We also think an important item to evaluate is the infrastructure and utilities that service the turf area and the immediate surrounding areas. At a recent field replacement, the original design had irrigation quick couplers and drainage cleanout boxes that were exposed at the field surface and were less than one foot from the playing field—certainly not an ideal situation from either a playability or safety standpoint. So when it was time to replace the turf, the quick connect water couplings and boxes were moved to the outer edge of the turf, well beyond the playing field, and all cleanout boxes were lowered beneath the playing field surface. In addition, there may not have been infrastructure installed during the initial field construction projects that are now desirable or necessary.

Other considerations that should be included in the assessment of the existing turf field are whether the field requires a shock pad or if any new permanent embedments are needed in the turf (i.e., sleeved goals, mounting standards for track cameras, sleeved netting systems, etc.).  Making all upgrades before installation of new turf, not after, is the best practice due to the complexity of cutting the turf and completing base modifications without creating long-term issues with the base or associated turf product.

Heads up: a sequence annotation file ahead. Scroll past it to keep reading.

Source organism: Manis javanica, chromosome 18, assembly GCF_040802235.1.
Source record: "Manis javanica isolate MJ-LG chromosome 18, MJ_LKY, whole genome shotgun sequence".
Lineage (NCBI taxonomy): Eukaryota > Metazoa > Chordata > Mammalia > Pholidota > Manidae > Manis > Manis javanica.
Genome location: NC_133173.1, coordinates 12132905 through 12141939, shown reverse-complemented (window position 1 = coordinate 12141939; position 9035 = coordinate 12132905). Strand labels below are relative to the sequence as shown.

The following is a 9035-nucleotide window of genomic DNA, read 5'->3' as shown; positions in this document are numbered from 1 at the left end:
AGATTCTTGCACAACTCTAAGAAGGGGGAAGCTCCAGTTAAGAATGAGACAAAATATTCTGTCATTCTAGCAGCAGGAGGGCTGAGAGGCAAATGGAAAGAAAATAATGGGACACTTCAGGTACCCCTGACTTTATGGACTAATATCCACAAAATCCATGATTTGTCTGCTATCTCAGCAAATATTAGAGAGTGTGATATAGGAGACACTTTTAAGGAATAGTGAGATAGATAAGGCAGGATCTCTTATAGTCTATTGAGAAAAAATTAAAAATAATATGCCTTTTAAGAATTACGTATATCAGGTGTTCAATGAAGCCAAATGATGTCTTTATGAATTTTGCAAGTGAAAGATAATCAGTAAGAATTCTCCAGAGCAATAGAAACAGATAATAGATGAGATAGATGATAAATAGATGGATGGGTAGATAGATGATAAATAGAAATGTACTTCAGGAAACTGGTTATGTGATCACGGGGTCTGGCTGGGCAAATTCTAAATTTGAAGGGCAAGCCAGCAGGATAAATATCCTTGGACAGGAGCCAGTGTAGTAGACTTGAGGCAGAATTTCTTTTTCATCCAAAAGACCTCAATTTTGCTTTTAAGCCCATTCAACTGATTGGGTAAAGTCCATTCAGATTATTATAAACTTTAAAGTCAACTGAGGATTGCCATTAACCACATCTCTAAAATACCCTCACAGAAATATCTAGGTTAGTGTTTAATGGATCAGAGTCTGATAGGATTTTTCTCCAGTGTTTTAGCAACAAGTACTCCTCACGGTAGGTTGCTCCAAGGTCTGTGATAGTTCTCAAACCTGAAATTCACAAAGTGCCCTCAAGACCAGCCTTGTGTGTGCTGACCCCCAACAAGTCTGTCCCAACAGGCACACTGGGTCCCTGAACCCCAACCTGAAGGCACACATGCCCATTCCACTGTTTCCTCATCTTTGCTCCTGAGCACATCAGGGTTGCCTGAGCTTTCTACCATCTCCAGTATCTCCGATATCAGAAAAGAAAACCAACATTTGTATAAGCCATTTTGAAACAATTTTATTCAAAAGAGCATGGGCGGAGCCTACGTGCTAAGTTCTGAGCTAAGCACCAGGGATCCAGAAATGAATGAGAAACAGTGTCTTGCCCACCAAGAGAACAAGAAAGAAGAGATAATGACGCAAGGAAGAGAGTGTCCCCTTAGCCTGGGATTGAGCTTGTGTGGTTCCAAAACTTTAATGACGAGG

If you are in tune with the field’s regular use and maintenance practices, you can develop a sense of how the field has performed and what the perception of the field is by the user groups.  This knowledge is the most important information in making decisions for the turf replacement process. A design professional who has completed many field replacement projects can be a valuable resource to guide you in the process of how to remove the old turf, complete any modifications or repairs to the base or adjacent areas surrounding the field (such as needed infrastructure improvements), and assist in developing technical documents for the new field installation. By combining the determination of your needs with the knowledge and experience of a professional, you can achieve a smooth transition between the old and new—synthetic turf, that is.

Devin Conway, PE, is principal, Verde Design, Inc., Santa Clara CA.